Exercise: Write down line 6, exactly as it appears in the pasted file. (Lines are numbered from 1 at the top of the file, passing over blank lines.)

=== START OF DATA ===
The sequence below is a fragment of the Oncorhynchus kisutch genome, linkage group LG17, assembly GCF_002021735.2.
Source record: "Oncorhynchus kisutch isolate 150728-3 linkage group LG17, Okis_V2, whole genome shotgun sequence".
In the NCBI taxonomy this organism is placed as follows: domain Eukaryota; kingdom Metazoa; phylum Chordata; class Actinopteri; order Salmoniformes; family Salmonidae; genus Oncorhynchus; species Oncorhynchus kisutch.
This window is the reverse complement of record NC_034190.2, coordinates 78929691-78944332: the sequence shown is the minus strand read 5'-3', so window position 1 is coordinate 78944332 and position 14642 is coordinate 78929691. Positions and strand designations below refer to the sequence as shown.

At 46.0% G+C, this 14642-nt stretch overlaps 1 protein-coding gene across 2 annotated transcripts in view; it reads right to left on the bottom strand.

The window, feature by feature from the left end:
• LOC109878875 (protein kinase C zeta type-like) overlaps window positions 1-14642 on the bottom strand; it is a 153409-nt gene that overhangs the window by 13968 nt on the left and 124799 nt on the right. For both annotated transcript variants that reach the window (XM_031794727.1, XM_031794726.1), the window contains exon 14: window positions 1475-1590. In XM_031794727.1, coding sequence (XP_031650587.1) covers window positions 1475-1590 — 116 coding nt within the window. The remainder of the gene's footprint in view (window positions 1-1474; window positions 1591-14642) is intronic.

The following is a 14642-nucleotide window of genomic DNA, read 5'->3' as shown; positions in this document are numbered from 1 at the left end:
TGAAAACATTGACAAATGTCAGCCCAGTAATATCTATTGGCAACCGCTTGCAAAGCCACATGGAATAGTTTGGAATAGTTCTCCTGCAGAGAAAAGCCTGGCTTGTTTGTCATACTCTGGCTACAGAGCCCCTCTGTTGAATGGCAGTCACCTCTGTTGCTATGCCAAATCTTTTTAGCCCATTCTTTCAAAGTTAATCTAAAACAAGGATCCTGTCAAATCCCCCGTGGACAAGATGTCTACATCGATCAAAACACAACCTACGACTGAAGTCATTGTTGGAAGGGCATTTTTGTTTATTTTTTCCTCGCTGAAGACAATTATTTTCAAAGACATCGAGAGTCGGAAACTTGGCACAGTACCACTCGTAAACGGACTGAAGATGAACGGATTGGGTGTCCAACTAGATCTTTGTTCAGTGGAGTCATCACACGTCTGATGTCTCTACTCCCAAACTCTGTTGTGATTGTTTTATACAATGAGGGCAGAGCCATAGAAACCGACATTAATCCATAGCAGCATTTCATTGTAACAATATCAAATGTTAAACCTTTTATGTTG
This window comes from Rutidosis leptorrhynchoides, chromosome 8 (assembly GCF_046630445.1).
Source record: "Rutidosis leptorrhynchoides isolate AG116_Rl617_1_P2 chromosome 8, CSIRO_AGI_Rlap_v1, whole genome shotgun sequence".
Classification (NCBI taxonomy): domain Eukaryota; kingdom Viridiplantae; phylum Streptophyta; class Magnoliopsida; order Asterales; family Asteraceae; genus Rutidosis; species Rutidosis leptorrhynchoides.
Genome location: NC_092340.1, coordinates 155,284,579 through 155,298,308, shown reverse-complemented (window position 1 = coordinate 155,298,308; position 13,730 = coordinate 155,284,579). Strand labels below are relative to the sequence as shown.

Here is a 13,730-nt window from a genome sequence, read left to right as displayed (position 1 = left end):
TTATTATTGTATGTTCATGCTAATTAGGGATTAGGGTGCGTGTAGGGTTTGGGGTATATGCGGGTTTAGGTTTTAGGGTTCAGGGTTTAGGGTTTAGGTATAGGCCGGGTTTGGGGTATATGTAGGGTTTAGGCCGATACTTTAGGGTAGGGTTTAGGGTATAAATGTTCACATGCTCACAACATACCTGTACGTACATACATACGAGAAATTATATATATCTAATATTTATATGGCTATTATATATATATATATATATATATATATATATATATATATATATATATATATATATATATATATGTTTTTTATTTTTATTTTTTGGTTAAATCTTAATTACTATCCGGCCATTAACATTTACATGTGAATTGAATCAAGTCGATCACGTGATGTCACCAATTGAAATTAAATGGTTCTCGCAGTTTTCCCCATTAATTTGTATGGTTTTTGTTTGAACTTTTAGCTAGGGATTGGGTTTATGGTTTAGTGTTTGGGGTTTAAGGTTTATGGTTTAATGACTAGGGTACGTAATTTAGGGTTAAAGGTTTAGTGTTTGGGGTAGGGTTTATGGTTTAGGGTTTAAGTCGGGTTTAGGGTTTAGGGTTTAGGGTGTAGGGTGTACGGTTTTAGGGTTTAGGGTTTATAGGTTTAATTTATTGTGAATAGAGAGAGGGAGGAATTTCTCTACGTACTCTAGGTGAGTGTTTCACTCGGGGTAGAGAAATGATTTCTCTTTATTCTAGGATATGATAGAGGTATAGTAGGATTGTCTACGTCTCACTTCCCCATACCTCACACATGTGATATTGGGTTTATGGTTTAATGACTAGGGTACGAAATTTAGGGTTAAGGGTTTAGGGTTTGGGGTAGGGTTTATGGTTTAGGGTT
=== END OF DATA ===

The window, feature by feature from the left end: